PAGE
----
Readmission rates based on cardiac-related conditions in the remote program were less than 2% through June 2019, compared with 10% to 15% on average for in-clinic programs. The program, which started in Southern California, has continued since June 2019 and is expanding to more states.

The patients have been wearing Samsung Electronics Co. smartwatches supplied by Kaiser for the duration of the program.

Users receive reminders on the smartwatch to do things such as work out or take medication. A mobile app accessible through the smartwatch includes a questionnaire where patients provide details including the type and duration of exercise and whether they experienced any symptoms. The watch collects additional data such as steps and pulse.

The program supplied around 4,000 Samsung smartwatches to patients by the end of 2019. In 2020, the company expects to add about 5,000 patients who suffered cardiac events, which include heart attacks, bypass surgery and heart failure.

Kaiser Permanente also is talking to companies such as Apple Inc., whose Apple Watch has apps to monitor and notify patients of irregular heart rhythm.

“We see that as an opportunity and an area that we need to continue to monitor and determine which devices have the right efficacy so that we can rely on the data,” said Dick Daniels, chief information officer at Kaiser Permanente.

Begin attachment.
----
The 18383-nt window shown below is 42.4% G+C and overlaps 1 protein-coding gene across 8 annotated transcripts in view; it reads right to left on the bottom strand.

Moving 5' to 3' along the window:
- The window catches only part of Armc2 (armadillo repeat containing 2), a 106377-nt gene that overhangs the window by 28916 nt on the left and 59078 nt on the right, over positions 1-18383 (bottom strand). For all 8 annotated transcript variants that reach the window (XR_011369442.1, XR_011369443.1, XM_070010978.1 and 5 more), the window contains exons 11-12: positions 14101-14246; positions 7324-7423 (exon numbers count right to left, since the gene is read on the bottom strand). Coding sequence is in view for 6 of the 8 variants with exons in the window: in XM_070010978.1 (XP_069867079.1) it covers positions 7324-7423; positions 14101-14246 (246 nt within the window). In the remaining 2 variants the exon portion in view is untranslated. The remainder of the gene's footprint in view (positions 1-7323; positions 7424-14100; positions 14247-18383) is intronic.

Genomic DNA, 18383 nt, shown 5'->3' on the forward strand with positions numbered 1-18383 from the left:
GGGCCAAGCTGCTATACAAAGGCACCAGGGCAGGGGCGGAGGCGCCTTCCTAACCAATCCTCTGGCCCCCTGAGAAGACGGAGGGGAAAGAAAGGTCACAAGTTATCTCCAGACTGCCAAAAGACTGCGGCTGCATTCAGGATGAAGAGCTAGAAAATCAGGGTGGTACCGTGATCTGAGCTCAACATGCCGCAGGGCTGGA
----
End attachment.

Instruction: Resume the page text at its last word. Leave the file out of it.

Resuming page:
Pilot projects involving health-care wearables for remote monitoring have been deployed by a third of 100 health-care providers surveyed by Spyglass Consulting Group, according to a study released in October.

Technology companies, meanwhile, are looking to expand in the health-care market. Google recently acquired Fitbit Inc., which has a wearables program for health providers. The Food and Drug Administration is working with sellers of wearables, including Apple and Samsung, to streamline approval of mobile medical apps.

Concerns about the accuracy and security of data collected by wearables has led to resistance from some health-care providers in using the devices. A study by Stanford University published in March found that the pulse sensor in the Apple Watch helped detect a heart-rhythm disorder in some users but may have caused false alarms for others.

In Kaiser’s virtual-rehab program, data collected by wearable sensors play a supporting role to the app the patients use. Kaiser and Samsung worked together to customize a version of Samsung’s HeartWise app to remind patients of program goals and deliver their responses to physicians.

The program includes exercise regimens, counseling and other steps to improve a patient’s health and lifestyle.

“This one is not continuous monitoring. But it’s almost as though somebody’s calling you every day, all the time, to see what’s going on,” said Tad Funahashi, Kaiser’s chief innovation and transformation officer for Southern California, who led the program’s development.

If a patient isn’t meeting obligations, such as failing to exercise for a specific amount of time, health-care providers can follow up with phone calls or during in-clinic sessions. The alerts are triggered by information provided by the user. Data including step counts and heart rate to check exertion are available to doctors or nurses through a dashboard on Kaiser’s system so they can review and adjust the rehabilitation program.